Lovely lonely Lanai |

Lovely lonely Lanai

Kelly J. Hayes
A tragic legend is associated with Puu Pehe, or Sweetheart Rock, near the Four Seasons Manele Bay. (Lanai Visitors Bureau/Ron Dahlquist)

If you ruled Hawaii in the days before the hotels, the golf courses and the condominiums, if you were king of a paradise that included the magnificent punchbowl of Diamond Head, the towering cliffs of the Na Pali Coast, the rocky ridges and volcanic eruptions on the Big Island, the powerful waves and the white sands of Maui’s Hookipa Beach, then where would you want your bones buried for eternity?

It is said by some that King Kamehameha the Great, who ruled Hawaii from 1782 until 1819 and unified the Hawaiian Islands into a sovereign nation, chose the coast of the island of Lanai for his final resting place. While the remains of the warrior king have never been found, many native Hawaiians believe that his most trusted advisor and his wife brought him to the cliffs of Kaunolu, where his remains would be protected from his enemies and he could rest in peace for all time.

It is, alas, only a legend, but one that resonates with me when I think of the lovely but lonely shores of Lanai, one of Hawaii’s true pleasures that has been left largely unspoiled.

Today, Lanai is best known for the two luxury Four Seasons Resorts there, and not much else. It is this combination of luxury accommodations and a sense of “off the beaten path” isolation that drew my wife and me last April for a short but glorious trip.

Our flight from Honolulu to the airport on Lanai took just over a half-hour on the familiar-to-Aspenites Dash-8s that Island Air flies. While short in duration, the flight transported us from the urban corridors of Waikiki to an island that felt light-years away. As the plane descended we could see the beaches and cliffs that ring the island’s unpopulated shores. There were few roads; apparently access is across hills and down steep cliffs or, more regularly, by boat.

Disembarking at the tiny airport we saw just a few other aircraft. A G550 and a Global Express jet sat not far away, dwarfing our passenger twin-prop. One was from Japan, a baggage handler told me, while the other belonged to a Hollywood mogul. Such is the draw of Lanai that people with the means to travel anywhere they want choose this island in the Pacific.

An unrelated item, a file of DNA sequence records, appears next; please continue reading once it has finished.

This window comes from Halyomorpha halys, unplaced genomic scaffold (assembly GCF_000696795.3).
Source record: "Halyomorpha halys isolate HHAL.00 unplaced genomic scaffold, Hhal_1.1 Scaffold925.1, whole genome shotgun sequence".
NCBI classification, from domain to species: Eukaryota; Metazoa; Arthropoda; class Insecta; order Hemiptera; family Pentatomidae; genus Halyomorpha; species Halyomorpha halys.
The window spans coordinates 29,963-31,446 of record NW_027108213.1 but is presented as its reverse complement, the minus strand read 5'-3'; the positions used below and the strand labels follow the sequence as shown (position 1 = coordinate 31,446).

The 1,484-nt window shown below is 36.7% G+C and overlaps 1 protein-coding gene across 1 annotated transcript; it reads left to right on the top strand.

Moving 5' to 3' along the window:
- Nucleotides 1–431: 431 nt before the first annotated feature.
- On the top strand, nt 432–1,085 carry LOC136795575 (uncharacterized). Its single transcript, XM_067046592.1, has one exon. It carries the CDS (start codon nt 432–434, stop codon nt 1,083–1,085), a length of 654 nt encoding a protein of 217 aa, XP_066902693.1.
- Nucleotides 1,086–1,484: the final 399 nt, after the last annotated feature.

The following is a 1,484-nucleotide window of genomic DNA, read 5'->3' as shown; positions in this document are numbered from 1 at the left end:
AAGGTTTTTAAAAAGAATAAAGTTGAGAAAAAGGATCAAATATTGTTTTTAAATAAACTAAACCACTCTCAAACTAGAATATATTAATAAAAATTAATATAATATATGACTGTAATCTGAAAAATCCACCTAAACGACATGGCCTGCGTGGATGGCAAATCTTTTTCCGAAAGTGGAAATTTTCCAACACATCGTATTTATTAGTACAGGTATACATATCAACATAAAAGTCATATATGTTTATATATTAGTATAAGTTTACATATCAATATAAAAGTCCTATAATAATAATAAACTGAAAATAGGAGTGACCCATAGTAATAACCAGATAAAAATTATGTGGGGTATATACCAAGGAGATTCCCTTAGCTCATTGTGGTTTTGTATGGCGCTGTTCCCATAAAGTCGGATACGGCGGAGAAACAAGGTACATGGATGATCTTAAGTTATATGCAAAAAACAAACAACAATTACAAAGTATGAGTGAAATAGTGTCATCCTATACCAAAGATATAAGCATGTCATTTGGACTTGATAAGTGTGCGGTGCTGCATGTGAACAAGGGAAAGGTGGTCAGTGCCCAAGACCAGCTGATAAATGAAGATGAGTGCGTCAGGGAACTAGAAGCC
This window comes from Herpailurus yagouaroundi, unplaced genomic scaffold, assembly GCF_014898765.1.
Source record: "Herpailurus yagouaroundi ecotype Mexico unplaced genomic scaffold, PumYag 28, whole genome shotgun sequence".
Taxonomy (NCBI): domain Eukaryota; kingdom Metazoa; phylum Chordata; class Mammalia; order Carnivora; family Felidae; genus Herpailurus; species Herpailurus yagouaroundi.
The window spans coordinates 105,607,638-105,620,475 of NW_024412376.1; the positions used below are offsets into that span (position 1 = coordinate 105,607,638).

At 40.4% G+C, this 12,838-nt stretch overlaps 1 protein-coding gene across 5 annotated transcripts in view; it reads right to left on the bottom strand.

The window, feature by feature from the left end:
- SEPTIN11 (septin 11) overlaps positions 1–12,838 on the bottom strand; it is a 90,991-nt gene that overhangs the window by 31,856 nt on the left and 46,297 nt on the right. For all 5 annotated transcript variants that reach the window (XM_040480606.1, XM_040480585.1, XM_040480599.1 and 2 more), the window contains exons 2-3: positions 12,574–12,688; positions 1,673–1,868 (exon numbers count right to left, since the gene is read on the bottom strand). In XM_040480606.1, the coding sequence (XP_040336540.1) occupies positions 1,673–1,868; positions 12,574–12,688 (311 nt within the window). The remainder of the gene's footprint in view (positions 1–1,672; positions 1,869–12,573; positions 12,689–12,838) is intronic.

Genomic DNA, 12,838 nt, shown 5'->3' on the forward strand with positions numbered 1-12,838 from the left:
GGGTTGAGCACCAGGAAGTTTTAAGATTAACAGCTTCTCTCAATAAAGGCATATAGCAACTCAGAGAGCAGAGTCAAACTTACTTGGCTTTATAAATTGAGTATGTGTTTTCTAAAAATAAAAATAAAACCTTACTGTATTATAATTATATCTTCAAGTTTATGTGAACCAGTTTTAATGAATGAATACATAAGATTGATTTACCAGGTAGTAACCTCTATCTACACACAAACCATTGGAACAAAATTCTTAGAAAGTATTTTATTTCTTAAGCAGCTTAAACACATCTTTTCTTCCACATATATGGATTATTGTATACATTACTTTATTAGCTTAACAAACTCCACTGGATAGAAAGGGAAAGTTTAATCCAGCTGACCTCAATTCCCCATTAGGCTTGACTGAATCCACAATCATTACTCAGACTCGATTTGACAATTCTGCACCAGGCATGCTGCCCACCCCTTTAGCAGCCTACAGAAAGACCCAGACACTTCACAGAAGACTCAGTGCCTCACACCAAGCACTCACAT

We began our journey not in the pampered luxury afforded by the twin Four Seasons, but in the authentic and historic Hotel Lanai nestled in the island’s only town, Lanai City. As we rode the shuttle from the airport to town, we were struck by the arid, flat plains surrounding us. These fields were once home to the world’s largest-ever pineapple plantation.

In the 1920s, James Dole purchased all the private land on what had been a dusty, largely unpopulated cattle ranching island for roughly a million dollars. He saw power in pineapple and began to transform the center of the island into an 18,000-acre plantation. He built a harbor, a city for his workers and began to hire laborers from all over the Far East. A melange of Filipinos, Koreans, Japanese and Chinese arrived to work the fields, and soon the island became the source for what some records indicate was as much as 90 percent of the world’s pineapples.

Today just a few acres remain of the pineapple fields, but Lanai City, a 10-minute ride from the airport, is still home to approximately 3,000 citizens, most descendants of families that came to work the fields in the middle of the last century. Now the population works largely in the tourist industry caring for the 100,000-or-so tourists who visit annually.

We arrived in Lanai City at the ever-so-perfect Hotel Lanai just before dusk. The air was heavy with fragrant flowers and the dew on the Norfolk pines that towered over the yellow wooden building. There are just 11 rooms in the hotel, which was built by Dole in the 1920s for visiting customers and VIPs, and each is as quaint as the day they were first occupied.

The Norfolk pines have a fascinating history. Lanai sits in the shadow of two great volcanoes on Maui, which suck much of the moisture from passing storms. A New Zealander named George Munro (a significant trail on the island bears his name today) worked for the Dole Corporation in the early years. He decided that Norfolk pine trees could collect some of the dew that hung in the air and ordered thousands of seeds from the South Pacific. With the help of the island’s cowboys, or “paniolo” as they are know in Hawaii, the seeds were spread and today, thanks to George Munro, shady Norfolk pines protect and hydrate Lanai City.

The hotel sits just above town (at an elevation of 1,700 feet), and the shady front porch is a great place to spend your first few hours on the island. The commercial core, if you can call it that, is a few blocks away, and there you’ll find a community park lined with stores, restaurants, a post office and, at the far end, the library and a number of churches. It has the layout and feel of a company town gone mellow. There are few nonresidents in town, so a stroll gives visitors the feel of being a very long way from the other tourist hot spots that punctuate the islands.